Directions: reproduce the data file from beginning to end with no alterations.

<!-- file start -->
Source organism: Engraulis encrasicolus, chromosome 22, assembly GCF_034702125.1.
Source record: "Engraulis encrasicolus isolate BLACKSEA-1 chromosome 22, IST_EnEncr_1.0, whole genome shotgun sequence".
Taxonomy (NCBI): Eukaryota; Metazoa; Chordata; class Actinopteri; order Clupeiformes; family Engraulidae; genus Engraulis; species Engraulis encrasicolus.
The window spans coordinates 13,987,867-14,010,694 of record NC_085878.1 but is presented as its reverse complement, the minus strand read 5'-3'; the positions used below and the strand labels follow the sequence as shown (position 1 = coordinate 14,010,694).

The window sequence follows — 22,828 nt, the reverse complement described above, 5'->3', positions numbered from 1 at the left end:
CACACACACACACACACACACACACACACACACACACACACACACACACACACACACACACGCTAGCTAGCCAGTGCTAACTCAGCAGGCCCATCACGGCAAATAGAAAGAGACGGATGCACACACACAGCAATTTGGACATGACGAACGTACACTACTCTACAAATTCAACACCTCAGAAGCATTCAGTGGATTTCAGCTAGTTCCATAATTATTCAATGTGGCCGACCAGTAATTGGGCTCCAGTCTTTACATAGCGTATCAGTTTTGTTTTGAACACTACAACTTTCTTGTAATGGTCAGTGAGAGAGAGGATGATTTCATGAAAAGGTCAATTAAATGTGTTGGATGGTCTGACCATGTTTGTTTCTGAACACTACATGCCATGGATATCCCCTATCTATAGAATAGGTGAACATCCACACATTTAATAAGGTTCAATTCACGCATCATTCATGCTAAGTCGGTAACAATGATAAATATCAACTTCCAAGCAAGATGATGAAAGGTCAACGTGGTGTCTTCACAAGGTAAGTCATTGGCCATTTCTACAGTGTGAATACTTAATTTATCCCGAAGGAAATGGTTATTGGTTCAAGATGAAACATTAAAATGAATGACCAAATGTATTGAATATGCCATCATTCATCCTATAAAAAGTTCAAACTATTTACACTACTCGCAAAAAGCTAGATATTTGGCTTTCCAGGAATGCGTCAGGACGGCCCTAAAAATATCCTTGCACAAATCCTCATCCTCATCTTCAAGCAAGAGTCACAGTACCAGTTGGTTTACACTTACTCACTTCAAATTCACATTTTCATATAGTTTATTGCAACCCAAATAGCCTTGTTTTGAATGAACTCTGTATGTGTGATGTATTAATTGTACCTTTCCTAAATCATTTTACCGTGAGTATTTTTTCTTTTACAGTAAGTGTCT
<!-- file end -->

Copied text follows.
Source organism: Engraulis encrasicolus, chromosome 22, assembly GCF_034702125.1.
Source record: "Engraulis encrasicolus isolate BLACKSEA-1 chromosome 22, IST_EnEncr_1.0, whole genome shotgun sequence".
Taxonomy (NCBI): Eukaryota; Metazoa; Chordata; class Actinopteri; order Clupeiformes; family Engraulidae; genus Engraulis; species Engraulis encrasicolus.
The window spans coordinates 13,987,867-14,010,694 of record NC_085878.1 but is presented as its reverse complement, the minus strand read 5'-3'; the positions used below and the strand labels follow the sequence as shown (position 1 = coordinate 14,010,694).

The window sequence follows — 22,828 nt, the reverse complement described above, 5'->3', positions numbered from 1 at the left end:
CACACACACACACACACACACACACACACACACACACACACACACACACACACACACACACGCTAGCTAGCCAGTGCTAACTCAGCAGGCCCATCACGGCAAATAGAAAGAGACGGATGCACACACACAGCAATTTGGACATGACGAACGTACACTACTCTACAAATTCAACACCTCAGAAGCATTCAGTGGATTTCAGCTAGTTCCATAATTATTCAATGTGGCCGACCAGTAATTGGGCTCCAGTCTTTACATAGCGTATCAGTTTTGTTTTGAACACTACAACTTTCTTGTAATGGTCAGTGAGAGAGAGGATGATTTCATGAAAAGGTCAATTAAATGTGTTGGATGGTCTGACCATGTTTGTTTCTGAACACTACATGCCATGGATATCCCCTATCTATAGAATAGGTGAACATCCACACATTTAATAAGGTTCAATTCACGCATCATTCATGCTAAGTCGGTAACAATGATAAATATCAACTTCCAAGCAAGATGATGAAAGGTCAACGTGGTGTCTTCACAAGGTAAGTCATTGGCCATTTCTACAGTGTGAATACTTAATTTATCCCGAAGGAAATGGTTATTGGTTCAAGATGAAACATTAAAATGAATGACCAAATGTATTGAATATGCCATCATTCATCCTATAAAAAGTTCAAACTATTTACACTACTCGCAAAAAGCTAGATATTTGGCTTTCCAGGAATGCGTCAGGACGGCCCTAAAAATATCCTTGCACAAATCCTCATCCTCATCTTCAAGCAAGAGTCACAGTACCAGTTGGTTTACACTTACTCACTTCAAATTCACATTTTCATATAGTTTATTGCAACCCAAATAGCCTTGTTTTGAATGAACTCTGTATGTGTGATGTATTAATTGTACCTTTCCTAAATCATTTTACCGTGAGTATTTTTTCTTTTACAGTAAGTGTCT